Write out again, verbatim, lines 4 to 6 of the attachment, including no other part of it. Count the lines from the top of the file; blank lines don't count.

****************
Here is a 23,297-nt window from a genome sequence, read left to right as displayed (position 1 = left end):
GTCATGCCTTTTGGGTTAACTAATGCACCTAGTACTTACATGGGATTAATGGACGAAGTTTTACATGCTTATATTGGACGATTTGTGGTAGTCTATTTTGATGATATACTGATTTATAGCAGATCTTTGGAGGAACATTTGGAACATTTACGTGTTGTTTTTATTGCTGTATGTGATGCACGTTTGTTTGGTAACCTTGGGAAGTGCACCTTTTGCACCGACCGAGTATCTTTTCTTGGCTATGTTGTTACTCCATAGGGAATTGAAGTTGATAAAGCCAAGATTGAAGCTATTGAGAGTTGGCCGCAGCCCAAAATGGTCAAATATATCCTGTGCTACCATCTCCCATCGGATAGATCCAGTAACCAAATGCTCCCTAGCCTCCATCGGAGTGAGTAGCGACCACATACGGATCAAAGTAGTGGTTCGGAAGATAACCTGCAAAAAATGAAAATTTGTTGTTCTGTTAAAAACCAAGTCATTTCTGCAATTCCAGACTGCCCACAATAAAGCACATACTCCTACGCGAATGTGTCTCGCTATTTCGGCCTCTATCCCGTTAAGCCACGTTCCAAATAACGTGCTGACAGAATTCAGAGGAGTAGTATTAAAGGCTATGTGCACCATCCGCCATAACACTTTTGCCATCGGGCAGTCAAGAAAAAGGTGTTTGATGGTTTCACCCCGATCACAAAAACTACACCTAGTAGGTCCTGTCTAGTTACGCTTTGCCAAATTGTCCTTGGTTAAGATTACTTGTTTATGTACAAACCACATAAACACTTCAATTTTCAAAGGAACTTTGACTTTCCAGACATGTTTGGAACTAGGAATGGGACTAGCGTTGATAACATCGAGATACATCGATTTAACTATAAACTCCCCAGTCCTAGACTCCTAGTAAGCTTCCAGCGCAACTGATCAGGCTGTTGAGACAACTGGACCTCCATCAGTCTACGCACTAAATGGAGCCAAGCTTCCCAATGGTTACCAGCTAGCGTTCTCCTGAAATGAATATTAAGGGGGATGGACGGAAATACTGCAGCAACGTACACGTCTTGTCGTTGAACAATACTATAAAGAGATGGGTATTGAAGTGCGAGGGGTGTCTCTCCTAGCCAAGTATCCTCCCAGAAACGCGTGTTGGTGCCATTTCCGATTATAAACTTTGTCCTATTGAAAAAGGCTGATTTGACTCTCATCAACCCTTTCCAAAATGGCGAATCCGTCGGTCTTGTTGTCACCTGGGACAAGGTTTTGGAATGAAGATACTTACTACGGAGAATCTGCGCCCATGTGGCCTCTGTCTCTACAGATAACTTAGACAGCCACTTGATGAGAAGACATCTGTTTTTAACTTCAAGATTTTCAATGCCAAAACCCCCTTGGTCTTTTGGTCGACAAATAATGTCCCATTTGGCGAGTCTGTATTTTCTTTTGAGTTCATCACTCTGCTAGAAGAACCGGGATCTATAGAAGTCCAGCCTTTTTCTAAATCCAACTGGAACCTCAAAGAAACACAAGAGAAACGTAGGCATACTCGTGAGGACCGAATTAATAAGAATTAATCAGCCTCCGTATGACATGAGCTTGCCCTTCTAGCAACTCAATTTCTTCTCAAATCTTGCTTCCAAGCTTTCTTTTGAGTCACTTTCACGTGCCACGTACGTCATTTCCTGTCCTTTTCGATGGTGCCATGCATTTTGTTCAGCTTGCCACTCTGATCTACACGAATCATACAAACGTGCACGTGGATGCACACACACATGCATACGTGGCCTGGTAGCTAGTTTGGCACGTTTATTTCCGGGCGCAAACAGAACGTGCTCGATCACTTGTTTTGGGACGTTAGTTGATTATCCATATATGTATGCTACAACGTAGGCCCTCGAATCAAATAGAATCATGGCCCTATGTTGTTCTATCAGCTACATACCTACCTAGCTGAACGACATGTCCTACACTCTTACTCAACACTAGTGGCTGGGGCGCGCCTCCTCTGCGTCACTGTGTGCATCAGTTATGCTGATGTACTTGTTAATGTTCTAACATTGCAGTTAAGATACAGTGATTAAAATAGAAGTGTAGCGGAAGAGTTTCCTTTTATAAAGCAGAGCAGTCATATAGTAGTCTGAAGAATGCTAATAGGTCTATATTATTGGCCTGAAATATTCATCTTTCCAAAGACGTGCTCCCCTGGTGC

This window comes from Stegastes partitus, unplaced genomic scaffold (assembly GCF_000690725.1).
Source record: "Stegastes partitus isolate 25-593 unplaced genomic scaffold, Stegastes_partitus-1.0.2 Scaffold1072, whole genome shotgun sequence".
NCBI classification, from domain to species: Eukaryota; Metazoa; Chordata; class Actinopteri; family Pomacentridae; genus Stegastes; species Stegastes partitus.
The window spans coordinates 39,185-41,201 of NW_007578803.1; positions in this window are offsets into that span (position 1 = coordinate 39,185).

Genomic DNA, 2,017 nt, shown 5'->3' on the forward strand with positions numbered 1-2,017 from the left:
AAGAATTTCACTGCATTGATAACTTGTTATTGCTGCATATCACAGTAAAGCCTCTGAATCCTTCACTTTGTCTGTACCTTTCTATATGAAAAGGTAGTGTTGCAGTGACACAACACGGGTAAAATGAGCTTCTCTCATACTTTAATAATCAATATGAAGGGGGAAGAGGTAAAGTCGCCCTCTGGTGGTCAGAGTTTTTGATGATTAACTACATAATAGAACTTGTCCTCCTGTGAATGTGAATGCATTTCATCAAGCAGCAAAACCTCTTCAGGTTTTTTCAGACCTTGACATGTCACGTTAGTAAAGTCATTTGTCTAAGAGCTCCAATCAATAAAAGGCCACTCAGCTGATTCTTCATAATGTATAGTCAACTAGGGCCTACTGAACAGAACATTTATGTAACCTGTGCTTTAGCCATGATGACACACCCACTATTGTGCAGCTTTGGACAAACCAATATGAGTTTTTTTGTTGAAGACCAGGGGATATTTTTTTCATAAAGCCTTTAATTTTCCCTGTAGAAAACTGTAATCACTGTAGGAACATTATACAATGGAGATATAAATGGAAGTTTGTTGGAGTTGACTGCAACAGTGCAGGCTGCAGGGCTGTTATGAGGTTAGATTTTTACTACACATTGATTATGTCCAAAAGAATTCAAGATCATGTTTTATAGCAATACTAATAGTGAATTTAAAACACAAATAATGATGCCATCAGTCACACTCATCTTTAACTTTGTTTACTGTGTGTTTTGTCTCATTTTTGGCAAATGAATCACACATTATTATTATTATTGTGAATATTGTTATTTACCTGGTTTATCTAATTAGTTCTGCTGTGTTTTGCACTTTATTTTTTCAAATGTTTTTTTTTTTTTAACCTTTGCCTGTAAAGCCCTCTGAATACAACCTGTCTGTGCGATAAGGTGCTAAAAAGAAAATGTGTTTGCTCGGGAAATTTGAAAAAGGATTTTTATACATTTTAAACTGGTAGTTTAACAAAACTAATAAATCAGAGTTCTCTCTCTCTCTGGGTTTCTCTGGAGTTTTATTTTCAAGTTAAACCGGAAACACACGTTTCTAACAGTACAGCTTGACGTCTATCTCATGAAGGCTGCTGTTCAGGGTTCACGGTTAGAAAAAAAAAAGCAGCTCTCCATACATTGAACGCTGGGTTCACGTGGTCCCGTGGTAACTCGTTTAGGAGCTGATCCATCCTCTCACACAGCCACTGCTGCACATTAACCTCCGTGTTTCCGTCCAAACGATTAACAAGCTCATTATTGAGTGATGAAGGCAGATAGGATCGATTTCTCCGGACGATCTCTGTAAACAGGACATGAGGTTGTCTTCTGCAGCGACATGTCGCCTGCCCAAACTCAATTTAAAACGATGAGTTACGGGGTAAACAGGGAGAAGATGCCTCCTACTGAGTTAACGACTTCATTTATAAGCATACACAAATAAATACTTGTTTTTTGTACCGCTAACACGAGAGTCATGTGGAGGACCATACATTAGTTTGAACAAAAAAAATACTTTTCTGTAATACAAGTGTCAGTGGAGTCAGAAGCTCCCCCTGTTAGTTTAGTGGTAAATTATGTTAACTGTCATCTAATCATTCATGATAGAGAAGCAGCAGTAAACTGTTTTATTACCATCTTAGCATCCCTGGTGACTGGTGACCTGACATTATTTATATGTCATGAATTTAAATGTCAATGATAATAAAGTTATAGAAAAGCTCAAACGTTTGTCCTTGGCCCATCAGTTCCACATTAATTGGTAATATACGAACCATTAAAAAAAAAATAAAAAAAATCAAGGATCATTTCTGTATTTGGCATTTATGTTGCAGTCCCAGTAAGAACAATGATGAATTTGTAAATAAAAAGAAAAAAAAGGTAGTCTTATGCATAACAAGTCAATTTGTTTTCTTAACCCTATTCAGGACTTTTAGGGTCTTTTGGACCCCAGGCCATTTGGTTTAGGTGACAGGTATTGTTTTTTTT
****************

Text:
Source record: "Stegastes partitus isolate 25-593 unplaced genomic scaffold, Stegastes_partitus-1.0.2 Scaffold1072, whole genome shotgun sequence".
NCBI classification, from domain to species: Eukaryota; Metazoa; Chordata; class Actinopteri; family Pomacentridae; genus Stegastes; species Stegastes partitus.
The window spans coordinates 39,185-41,201 of NW_007578803.1; positions in this window are offsets into that span (position 1 = coordinate 39,185).